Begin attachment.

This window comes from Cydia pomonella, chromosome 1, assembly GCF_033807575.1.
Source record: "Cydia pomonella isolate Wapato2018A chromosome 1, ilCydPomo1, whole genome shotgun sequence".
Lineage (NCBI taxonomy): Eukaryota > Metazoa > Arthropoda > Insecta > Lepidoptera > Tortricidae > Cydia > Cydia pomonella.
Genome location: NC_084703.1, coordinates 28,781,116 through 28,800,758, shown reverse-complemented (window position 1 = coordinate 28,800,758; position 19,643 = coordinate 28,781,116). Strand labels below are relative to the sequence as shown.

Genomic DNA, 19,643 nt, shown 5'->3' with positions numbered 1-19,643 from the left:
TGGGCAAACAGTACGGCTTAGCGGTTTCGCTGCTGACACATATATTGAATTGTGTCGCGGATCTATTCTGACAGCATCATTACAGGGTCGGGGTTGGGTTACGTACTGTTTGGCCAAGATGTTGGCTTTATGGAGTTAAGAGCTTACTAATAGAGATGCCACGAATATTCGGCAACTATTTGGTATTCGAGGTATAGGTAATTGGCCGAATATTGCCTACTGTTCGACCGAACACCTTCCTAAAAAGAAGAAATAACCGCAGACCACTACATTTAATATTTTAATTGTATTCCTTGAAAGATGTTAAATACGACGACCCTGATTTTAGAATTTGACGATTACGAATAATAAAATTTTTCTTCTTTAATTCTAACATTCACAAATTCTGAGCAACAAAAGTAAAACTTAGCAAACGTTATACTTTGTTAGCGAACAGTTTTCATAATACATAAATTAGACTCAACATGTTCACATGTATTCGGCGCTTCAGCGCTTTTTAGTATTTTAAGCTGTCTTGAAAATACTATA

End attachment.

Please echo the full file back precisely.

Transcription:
This window comes from Cydia pomonella, chromosome 1, assembly GCF_033807575.1.
Source record: "Cydia pomonella isolate Wapato2018A chromosome 1, ilCydPomo1, whole genome shotgun sequence".
Lineage (NCBI taxonomy): Eukaryota > Metazoa > Arthropoda > Insecta > Lepidoptera > Tortricidae > Cydia > Cydia pomonella.
Genome location: NC_084703.1, coordinates 28,781,116 through 28,800,758, shown reverse-complemented (window position 1 = coordinate 28,800,758; position 19,643 = coordinate 28,781,116). Strand labels below are relative to the sequence as shown.

Genomic DNA, 19,643 nt, shown 5'->3' with positions numbered 1-19,643 from the left:
TGGGCAAACAGTACGGCTTAGCGGTTTCGCTGCTGACACATATATTGAATTGTGTCGCGGATCTATTCTGACAGCATCATTACAGGGTCGGGGTTGGGTTACGTACTGTTTGGCCAAGATGTTGGCTTTATGGAGTTAAGAGCTTACTAATAGAGATGCCACGAATATTCGGCAACTATTTGGTATTCGAGGTATAGGTAATTGGCCGAATATTGCCTACTGTTCGACCGAACACCTTCCTAAAAAGAAGAAATAACCGCAGACCACTACATTTAATATTTTAATTGTATTCCTTGAAAGATGTTAAATACGACGACCCTGATTTTAGAATTTGACGATTACGAATAATAAAATTTTTCTTCTTTAATTCTAACATTCACAAATTCTGAGCAACAAAAGTAAAACTTAGCAAACGTTATACTTTGTTAGCGAACAGTTTTCATAATACATAAATTAGACTCAACATGTTCACATGTATTCGGCGCTTCAGCGCTTTTTAGTATTTTAAGCTGTCTTGAAAATACTATA